tree: 2ebd67d865240a55de1470749df9e21bb8ccc981 [path history] [tgz]
  1. BUILD.gn
  2. main.cc
  3. README.md
  4. simple_sine_sync.cc
  5. simple_sine_sync.h
examples/media/simple_sine_sync/README.md

Simple Sine Sync Example App

This example is similar to the Simple Sine example but uses synchronous interfaces to show how to perform audio playback without relying on a particular message loop interface. It plays the same audio as the simple sine example and has the same setup scheme, but controls playback in a slightly different way.

USAGE

  simple_sine_sync [--wake=nn] [--sleep=nn] [--float] [--v|--verbose]

The --wake flag specifies this application's low water mark, expressed in milliseconds. When the amount of audio queued at the audio renderer falls below this amount, the application will be awakened to provide more audio. If not provided, a default value of 30 milliseconds is used.

The --sleep flag specifies this application's high water mark, expressed in milliseconds. When the application starts up, or when it is awakened because the renderer needs more data, it will continue sending packets until there is at least this much audio data queued at the renderer. If not provided, a default value of 50 milliseconds is used. This value cannot be less than the --wake value (whether specified or default, for both values). If this would be the case, then this value is set to the --wake value.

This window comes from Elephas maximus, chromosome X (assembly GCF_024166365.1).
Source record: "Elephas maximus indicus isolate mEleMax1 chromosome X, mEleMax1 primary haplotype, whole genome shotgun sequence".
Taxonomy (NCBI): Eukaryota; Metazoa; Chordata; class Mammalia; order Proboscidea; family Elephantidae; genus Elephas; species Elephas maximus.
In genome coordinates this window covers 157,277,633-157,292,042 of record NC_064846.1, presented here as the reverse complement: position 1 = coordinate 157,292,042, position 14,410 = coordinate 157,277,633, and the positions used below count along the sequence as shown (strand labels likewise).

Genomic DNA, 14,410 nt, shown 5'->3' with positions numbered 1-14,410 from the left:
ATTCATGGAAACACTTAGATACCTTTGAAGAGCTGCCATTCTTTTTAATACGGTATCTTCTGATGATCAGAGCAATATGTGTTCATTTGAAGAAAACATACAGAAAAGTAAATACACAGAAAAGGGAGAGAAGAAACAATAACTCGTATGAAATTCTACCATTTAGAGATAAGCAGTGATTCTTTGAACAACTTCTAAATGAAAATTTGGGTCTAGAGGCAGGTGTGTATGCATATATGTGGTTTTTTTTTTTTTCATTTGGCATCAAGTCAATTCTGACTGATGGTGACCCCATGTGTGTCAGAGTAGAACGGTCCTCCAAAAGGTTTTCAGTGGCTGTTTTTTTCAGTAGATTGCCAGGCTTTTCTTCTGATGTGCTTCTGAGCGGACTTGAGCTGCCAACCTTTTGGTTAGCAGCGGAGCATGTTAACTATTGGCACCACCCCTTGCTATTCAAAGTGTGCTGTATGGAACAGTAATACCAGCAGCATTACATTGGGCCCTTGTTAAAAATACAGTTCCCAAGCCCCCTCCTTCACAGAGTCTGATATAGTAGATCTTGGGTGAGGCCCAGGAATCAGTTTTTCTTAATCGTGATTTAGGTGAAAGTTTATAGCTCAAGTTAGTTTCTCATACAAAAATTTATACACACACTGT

The --float flag specifies that the audio data generated by the app and passed to the system will be in 32-bit floating-point format, where 1.0 and -1.0 represent the maximum and minimum full-scale, respectively.

The --verbose flag enables additional printf logging for debugging purposes.

Warm-up

The example first computes a presentation time for the first packet based on an estimate of the warm-up time of the system and populates a few frames of data.

Playback

Once a few packets are prepared, the example initiates playback (by configuring the timeline transform) and begins its primary playback loop. The playback loop's job is to maintain a minimum buffer of pending packets in flight until playback is complete. This loop is composed of 3 steps:

1.) Look at the current time and compute how many packets need to be supplied in order to restore the desired buffer

2.) Generate and supply this many packets

3.) Sleep until it is time to generate more packets